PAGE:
Looks like the residential construction boom has fizzled out… just like I said it would. A shortage of land has driven land prices through the roof, making it almost impossible to bring affordable housing supply to market, pushing prices higher and higher.
A few months ago I made the call that I didn’t think the run up we’d seen in residential construction was going to last. And that meant that I didn’t see it taking the edge off rising prices any time soon.
As I noted, land sales were falling:
Land sales are 5% lower than a year ago. So you’ve got builders keen to build and make the most of the property boom. That’s pushing up land prices to new records. BUT, land sales are actually falling.
Land sales peaked about a year ago, and that’s reflected in the current boom in construction. But land sales are falling. So if there’s less land coming to the market, where will builders build?
As much as they might want to, they’re going to struggle to find suitable land to build on. There’s already a rush on land, and that’s what’s driving prices to new records.
And that means these record construction rates can’t last. They’re going to have to come back down. And that’s going to push the market dynamic back towards a shortage and rapidly rising prices.
And the boom keeps rolling on.
I know this will come as a surprise to my regular readers, but turns out I was right. The construction boom has indeed come to an end, only much sooner than I expected.
The HIA’s latest New Home Sales report says that it appears that there is a clear downward trend emerging, and it looks like monthly new home sales peaked back in April.
Over the three months to July, new home sales were down 3.5%, they reckon.
Looks like it’s clearly peaked.
Which of course is what we’d expect if land sales have been drying up. Land sales peaked a year ago, and given it takes about 8 months to build a house, more or less, then a peak in April is about what you’d expect.
But lets think about the economics of this for a second. Prices are booming. Prices are still booming. Price growth has gone double digit across the country. More in NSW and Victoria.
In a normal market, booming prices are a signal to suppliers (builders) to supply more – bring more housing to market in this case.
More supply comes online, shortages ease, prices stabilise, and the market finds a new equilibrium (in the online fantasy world of economics).
But that isn’t happening.
So the question is why not? Maybe builders aren’t aware that prices are booming and the signal isn’t getting through?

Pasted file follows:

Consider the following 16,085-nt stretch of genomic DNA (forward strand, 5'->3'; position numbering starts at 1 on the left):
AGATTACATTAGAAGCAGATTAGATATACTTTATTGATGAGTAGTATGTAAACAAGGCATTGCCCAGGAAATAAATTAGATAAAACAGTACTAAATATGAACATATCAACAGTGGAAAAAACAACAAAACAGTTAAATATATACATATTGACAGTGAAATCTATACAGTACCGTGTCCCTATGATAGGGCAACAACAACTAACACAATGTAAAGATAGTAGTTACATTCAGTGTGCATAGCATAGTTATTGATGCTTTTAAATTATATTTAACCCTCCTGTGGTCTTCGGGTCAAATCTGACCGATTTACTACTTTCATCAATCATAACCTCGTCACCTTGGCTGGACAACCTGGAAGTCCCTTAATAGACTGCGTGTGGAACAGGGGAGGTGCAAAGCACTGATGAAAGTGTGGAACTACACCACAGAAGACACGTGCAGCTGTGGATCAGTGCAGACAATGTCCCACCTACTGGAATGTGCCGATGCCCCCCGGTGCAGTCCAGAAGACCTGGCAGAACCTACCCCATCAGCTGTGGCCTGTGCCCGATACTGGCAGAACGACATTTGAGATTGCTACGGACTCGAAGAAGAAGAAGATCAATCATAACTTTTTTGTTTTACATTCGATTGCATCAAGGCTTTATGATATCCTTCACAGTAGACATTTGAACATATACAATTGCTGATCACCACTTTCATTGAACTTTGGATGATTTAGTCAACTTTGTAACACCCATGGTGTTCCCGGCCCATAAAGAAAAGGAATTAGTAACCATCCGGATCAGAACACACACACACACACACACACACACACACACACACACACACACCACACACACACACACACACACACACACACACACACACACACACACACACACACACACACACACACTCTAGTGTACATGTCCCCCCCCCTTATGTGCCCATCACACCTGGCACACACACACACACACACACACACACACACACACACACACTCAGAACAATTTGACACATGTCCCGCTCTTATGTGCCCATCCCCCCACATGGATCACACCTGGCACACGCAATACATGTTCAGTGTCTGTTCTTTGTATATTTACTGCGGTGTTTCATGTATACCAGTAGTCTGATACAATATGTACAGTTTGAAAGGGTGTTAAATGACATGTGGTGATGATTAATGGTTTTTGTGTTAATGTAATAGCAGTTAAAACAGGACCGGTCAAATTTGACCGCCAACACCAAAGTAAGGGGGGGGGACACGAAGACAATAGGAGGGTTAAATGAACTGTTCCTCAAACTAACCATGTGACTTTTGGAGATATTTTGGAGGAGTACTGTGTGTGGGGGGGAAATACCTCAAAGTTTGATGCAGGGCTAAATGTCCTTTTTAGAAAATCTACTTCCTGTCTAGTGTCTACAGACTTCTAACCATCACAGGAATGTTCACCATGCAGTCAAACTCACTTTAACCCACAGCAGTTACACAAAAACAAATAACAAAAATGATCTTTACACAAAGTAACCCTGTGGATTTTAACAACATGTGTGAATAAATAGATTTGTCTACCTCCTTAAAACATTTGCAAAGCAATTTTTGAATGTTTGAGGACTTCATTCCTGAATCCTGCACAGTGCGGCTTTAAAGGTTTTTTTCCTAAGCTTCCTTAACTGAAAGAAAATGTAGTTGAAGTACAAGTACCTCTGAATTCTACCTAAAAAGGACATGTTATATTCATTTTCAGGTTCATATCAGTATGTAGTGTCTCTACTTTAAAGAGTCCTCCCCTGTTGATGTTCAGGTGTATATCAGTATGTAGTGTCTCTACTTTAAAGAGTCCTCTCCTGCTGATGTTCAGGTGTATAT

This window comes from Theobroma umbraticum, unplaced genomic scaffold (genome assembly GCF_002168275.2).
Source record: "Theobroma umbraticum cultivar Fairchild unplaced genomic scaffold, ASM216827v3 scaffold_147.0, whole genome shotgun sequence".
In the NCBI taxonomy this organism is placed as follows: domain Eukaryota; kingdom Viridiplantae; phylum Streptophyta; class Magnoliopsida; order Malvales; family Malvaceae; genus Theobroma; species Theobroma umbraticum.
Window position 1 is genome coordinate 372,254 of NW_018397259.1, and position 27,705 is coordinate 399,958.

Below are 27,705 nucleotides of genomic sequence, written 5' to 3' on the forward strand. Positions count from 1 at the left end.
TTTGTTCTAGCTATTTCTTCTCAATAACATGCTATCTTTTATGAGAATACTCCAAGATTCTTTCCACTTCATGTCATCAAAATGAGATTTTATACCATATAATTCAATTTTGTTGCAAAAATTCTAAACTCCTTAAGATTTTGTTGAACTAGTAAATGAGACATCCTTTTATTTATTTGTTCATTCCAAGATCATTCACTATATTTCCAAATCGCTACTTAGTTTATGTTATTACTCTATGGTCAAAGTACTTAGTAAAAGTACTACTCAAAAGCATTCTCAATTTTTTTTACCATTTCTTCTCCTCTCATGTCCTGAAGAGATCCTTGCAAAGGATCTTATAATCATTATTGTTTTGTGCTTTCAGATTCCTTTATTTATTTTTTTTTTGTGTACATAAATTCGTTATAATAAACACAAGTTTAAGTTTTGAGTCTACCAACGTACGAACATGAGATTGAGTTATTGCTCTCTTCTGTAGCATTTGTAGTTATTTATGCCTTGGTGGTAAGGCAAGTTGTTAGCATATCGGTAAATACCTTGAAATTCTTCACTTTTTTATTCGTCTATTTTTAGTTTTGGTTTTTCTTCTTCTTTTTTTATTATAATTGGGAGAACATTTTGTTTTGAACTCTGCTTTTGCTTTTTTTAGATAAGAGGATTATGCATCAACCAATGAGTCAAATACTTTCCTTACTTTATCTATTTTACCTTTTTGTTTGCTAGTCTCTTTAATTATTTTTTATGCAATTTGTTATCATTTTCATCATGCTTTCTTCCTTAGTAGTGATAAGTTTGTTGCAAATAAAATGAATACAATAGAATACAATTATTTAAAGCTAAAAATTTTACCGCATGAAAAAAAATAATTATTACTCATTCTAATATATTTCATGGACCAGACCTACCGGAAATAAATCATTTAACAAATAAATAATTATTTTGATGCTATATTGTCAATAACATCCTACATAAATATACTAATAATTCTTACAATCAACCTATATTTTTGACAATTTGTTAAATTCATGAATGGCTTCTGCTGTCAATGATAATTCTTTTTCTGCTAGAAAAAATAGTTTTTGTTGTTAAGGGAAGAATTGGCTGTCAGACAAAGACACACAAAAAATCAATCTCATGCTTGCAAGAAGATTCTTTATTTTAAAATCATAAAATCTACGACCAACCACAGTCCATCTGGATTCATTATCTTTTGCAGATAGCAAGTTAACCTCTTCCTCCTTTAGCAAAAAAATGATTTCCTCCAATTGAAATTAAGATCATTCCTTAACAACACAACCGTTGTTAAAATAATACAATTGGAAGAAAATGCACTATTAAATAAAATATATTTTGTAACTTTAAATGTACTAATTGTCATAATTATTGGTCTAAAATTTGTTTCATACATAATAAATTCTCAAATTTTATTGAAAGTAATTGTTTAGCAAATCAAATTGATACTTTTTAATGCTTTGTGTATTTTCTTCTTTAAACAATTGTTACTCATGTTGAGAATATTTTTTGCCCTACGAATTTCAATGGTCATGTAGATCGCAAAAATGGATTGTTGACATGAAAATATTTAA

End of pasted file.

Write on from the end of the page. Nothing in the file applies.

Hardly. You’d have to have been living under a rock for the past few years to have missed what’s going on in the housing market right now. It’s still front-page, tea-room conversation news.
I think when you break it down, there’s two things going on. First, there just isn’t enough land coming on to the market. That means builders are finding it hard to find suitable land, as much as they might want to.
The second thing that happens, is that the shortage of land jacks the price of land up to crazy levels. And that’s exactly what we’ve seen.
In their most recent Residential Land Report, the Housing Industry Association (HIA) reported that vacant lot prices had jumped to a record $205,248 on average in the March quarter:
But expensive land creates a bunch of problems.
Think about where new land release usually happens – in normally happens in the fringes of the capitals. But each year the fringes are pushed further and further out – something like a 2-3 hour commute to the CBD.
But that means that cheaper housing costs are going to be partly offset by rising transport costs.
So for fringe housing to be attractive, it needs to be substantially cheaper – both than existing housing as well as units.
But if land costs mean that you’ve already racked the price up 200K before you’ve hammered in a single nail, then it is hard to builders to deliver new housing at a price that’s competitive.
We might hope that investors will see the opportunity and invest in new supply, but investors are typically as motivated by capital growth as by rental yield.
New properties in fringe areas have unproven track records for capital growth. What’s more, since marketing fees and what not are also factored into the initial asking price, you’re booking a capital loss as soon as you crack the door.
So much needed supply never makes it to market, Australia remains stuck with a housing shortage, and prices keep rising.
Eventually, the housing and rental shortage will become so acute that it will force supply somewhere – either in fringe suburbs or inner-city units. But it doesn’t look like we’re there yet.
In this sense, it’s clear what needs to be done to create more affordable housing. Either increase the supply of developable land – the closer the better – or make the fringe suburbs more attractive by improving transport access, or creating employment hubs outside of the CBD.
But last time I looked, neither of those things were policy priorities.
And that means that rising prices are just part of the furniture.
What do you think? How’s this housing shortage going to end?
Has anyone invested in fringe estates? Did the numbers work for you?
Anyone know any builders? How are they going finding land to build on?